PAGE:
Indiguide: Luxembourg City

indigo guide to the world (resized)


If you’re looking for crazy, bustling, metropolitan cities, then Luxembourg is probably not the place for you. Luxembourg City only has a population of 100,000 so be aware that it’s a small city located in a small country. However, it is still a really interesting city, and people often describe it as idyllic and say it reminds them of a fairy-tale town (think fictional Genovia from The Princess Diaries). It’s a fairly rich country and this means that the government heavily subsidizes lots of things so many tourist attractions and bus transport are usually pretty cheap. Luxembourg has three national languages (French, German and the local Luxembourgish) but with 40% of the population being foreign, English will work fine most of the time.

Luxembourg (6)

Get there

EasyJet flies directly to Luxembourg from London for about £40 if you book well in advance. Flights to Luxembourg from other UK cities usually involve a stopover in a major airport like Amsterdam or Paris and will be more expensive. There is a frequent bus directly from the airport into the city centre. Bus is also the easiest way of getting around Luxembourg City itself; there’s even an app ( that’ll tell you times and lines for both trains and buses from any stop or station within Luxembourg. High-speed trains from Paris, Brussels and other major European cities can easily reach Luxembourg.


The youth hostel in Luxembourg City is actually really nice, if a little stereotypical. It’s located in the Grund, which isn’t technically the city centre, but the place is so small it’s still incredibly close (only a 10 minute walk/5 minute bus ride away). It’s about €24,65 per person per night including bed sheets, breakfast and Wi-Fi. If you want something a bit more active, there’s another nice hostel just outside the city which features a climbing wall, a ropes course and mountain biking. These hostels are all run by the same company and they have an easily navigable website in English. If you arrive by train there are several cheaper hotels in the area by the train station. This area can get a bit unsafe (prostitution and drug dealing) at night though, so you might not be comfortable wandering around there after a night out, but in the day time it’s absolutely no problem.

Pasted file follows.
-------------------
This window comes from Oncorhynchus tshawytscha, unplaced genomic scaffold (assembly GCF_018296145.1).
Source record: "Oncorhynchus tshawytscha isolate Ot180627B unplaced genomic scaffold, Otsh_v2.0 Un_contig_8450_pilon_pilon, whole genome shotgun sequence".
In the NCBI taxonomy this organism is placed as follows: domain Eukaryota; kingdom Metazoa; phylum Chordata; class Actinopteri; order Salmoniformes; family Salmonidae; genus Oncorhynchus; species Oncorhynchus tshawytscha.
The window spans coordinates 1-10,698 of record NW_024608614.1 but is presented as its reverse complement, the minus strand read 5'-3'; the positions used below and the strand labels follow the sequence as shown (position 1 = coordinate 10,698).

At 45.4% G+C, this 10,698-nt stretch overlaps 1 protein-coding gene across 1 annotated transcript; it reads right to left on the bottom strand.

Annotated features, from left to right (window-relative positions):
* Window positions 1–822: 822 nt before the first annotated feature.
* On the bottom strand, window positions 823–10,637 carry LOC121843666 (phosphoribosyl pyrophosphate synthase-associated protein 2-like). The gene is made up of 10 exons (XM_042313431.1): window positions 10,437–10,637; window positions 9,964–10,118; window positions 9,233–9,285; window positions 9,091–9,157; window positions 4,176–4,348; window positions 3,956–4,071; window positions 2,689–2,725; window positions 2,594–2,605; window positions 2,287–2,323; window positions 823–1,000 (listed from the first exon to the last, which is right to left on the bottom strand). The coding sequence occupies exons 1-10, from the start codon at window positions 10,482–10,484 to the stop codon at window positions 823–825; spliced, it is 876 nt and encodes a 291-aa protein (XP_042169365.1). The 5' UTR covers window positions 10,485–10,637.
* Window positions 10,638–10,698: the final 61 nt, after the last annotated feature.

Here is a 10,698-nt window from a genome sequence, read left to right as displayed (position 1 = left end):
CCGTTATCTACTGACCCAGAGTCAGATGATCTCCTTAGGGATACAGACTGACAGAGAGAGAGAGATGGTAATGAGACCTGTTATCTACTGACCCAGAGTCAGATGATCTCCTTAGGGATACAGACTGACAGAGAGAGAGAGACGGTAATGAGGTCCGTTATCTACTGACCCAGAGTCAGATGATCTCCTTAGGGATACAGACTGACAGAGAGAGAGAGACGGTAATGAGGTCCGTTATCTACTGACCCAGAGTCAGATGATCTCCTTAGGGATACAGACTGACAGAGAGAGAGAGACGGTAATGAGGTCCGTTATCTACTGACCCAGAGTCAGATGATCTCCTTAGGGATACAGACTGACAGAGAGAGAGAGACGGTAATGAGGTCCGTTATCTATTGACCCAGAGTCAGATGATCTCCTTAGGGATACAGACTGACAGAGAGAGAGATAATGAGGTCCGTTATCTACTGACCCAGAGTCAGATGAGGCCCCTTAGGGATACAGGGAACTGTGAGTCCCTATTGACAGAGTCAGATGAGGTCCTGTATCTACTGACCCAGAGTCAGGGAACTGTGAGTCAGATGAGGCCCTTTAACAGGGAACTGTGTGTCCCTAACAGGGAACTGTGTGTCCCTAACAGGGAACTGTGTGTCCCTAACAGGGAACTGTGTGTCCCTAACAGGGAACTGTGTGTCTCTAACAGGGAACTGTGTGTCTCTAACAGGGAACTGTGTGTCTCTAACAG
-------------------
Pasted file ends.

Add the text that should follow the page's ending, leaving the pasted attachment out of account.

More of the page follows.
Because Luxembourg is one of the richest countries in the world be aware that food and drink can be quite expensive. Depending on when you decide to visit Luxembourg (end of August/beginning of September or around Christmas) you can try the local snack food, Gromperekichelcher, from a stall. Gromperekichelcher are basically fried potato cakes and they’re amazing. The rest of the local food is quite similar to French and German food – think bratwurst or steak and frites. Maybe Not Bob’s is a pub-style restaurant that does lovely burgers. If you’re opposite the palace and it’s cold out, definitely stop at the Chocolate House for incredible hot chocolate. Chi-Chi’s is an inexpensive Mexican restaurant that still serves good food and free margaritas – if you book a table online. There are loads of other restaurants on the main squares (Place d’Armes and Place Guillaume) so just have a wander. Luxembourg has the typical fast food places like McDonald’s and Pizza Hut, and if you’re feeling only halfway adventurous try Quick, the French version of McDonald’s. I recommend trying a glass of crémant in any restaurant; it’s Luxembourg’s own version of champagne – just as nice and much cheaper! If you’re interested in wine, check out restaurant Le Chiggeri, which has the largest wine list in the world.

Luxembourg (Mariam Hayat)


A quick sight to see is the Golden Lady, also known as the ‘Gele Fra’, an attractive war memorial with an amazing view over the Grund. You can then either take a gentle stroll down into the Grund, or head into town and take a lift. Either way, it’s definitely worth a visit and if weather permits, sit on a terrace near the river and have a few drinks! There are loads of restaurants and bars around, especially near the lift area. In town you might as well stop by the palace. It’s not huge but is still nice and you can take pictures with the guards outside it. The casemates are one of Luxembourg’s main tourist attractions and are currently on the list of UNESCO World Heritage sites. These are fortifications built into the natural rocky cliffs on which this city is located; they were used in the Middle Ages to protect the city and then during World War Two as bomb shelters.

Luxembourg (2)


Nightlife isn’t huge in Luxembourg, especially mid-week, although it can get busier around the weekend. The main nightlife areas are in the city centre or the Grund, specifically an area called Clausen. In the city you find White and Bypass as the two main clubs but they are quite expensive and a bit posh. For bars and pubs in the city, try Interview and Rocas. Interview is quite cheap and usually has a younger, more international crowd. Down in Clausen I would recommend the Pyg. It’s an Irish pub with a mostly British staff and expats often go here. Just across the bridge is where you’ll find a pedestrian strip of bars, clubs and restaurants. Here you’ll find a converted beer brewery where you can have dinner or drinks. You’ll also find a couple of other clubs, Verso and Ikki, here.


If done right, around £250 per person for 3 nights.

Photographs: Bregje de Vet, Illustrations:

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